In its November 27, 2020, news-item, “prime minister engages residents of the Sister Isle”, the Government Information Service (GIS) reported that Dr Keith Mitchell, as part of his ongoing series of Constituency Town Hall meetings, made a quick visit to the PEO in Carriacou for a meet and greet with the staff there; . . . The ‘detailed’ reason, content and outcome of the meeting were not disclosed.

Although this “quick visit” would be defended in terms of Mitchell being the prime minister and national leader and that maybe he had the permission from the present SoE, Elvis Morain, this bold gesture is not in good taste and should raise serious eyebrows. This expression of dissatisfaction and disgust about the visit is so, especially when considering that the constituency of Carriacou has always been a ‘hot spot’ for irregularities on the processes of elections, that there is the strong perception that the prime minister is gearing-up for snap elections and that the upcoming elections could be the most legally controversial and painful.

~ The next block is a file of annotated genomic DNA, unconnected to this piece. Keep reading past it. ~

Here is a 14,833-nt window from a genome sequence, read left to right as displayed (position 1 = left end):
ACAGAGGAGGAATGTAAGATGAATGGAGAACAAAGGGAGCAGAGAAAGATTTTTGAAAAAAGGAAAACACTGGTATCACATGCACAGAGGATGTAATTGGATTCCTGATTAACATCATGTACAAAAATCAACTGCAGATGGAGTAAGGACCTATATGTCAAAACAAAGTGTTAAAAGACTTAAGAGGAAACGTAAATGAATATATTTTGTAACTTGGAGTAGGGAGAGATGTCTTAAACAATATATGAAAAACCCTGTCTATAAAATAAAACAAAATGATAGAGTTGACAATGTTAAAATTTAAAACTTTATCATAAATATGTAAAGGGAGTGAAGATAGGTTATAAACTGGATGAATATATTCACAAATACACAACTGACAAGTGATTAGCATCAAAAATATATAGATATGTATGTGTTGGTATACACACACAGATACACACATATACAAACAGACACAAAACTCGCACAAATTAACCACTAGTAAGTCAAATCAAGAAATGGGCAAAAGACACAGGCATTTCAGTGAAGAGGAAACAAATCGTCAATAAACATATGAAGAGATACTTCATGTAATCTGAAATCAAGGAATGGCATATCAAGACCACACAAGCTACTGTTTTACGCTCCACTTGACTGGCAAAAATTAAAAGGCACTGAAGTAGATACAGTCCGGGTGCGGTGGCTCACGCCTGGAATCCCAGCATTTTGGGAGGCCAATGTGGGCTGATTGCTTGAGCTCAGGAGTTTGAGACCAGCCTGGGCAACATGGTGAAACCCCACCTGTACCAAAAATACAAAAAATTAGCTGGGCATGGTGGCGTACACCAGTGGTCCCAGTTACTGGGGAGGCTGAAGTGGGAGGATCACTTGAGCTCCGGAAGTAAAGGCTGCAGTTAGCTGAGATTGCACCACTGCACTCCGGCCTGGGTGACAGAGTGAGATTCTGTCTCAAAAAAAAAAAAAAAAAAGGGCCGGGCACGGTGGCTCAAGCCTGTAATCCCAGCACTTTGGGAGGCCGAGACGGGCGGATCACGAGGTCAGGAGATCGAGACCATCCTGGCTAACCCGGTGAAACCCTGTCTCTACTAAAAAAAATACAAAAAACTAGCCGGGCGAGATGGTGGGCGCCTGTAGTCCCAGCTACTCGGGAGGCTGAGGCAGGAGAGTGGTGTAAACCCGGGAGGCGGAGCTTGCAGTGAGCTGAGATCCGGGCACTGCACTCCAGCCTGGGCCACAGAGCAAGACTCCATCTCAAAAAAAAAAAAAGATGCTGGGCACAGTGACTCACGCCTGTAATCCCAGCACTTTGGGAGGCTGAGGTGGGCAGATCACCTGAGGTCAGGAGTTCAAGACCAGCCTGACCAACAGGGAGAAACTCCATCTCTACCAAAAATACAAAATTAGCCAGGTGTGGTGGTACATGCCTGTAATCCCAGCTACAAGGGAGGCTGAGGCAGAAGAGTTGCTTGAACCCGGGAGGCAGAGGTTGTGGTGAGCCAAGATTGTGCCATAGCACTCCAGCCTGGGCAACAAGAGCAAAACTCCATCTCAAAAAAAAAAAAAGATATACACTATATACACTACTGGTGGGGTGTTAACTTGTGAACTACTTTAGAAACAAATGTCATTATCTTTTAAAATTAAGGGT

Review the past articles “General Election in Grenada During COVID-19 State of Emergency” and “Grenada’s Voting Process Setting For More Controversies And Contempt”; reiterating some of the critical electoral issues which are still outstanding and the need to employ good-faith and good-will to abort the chaos in the aftermath of elections as is now internationally the trend, even including the so-called Great Democracy of the United States of America.

What is the role of the prime minister in the affairs of the PEO; official courtesy must not be used as a disguise? Is it the ‘official duty and patriotic concern’ of any prime minister to study and survey the PEO to ascertain its level of preparations and completion for elections; even if by casually entering to meet and greet?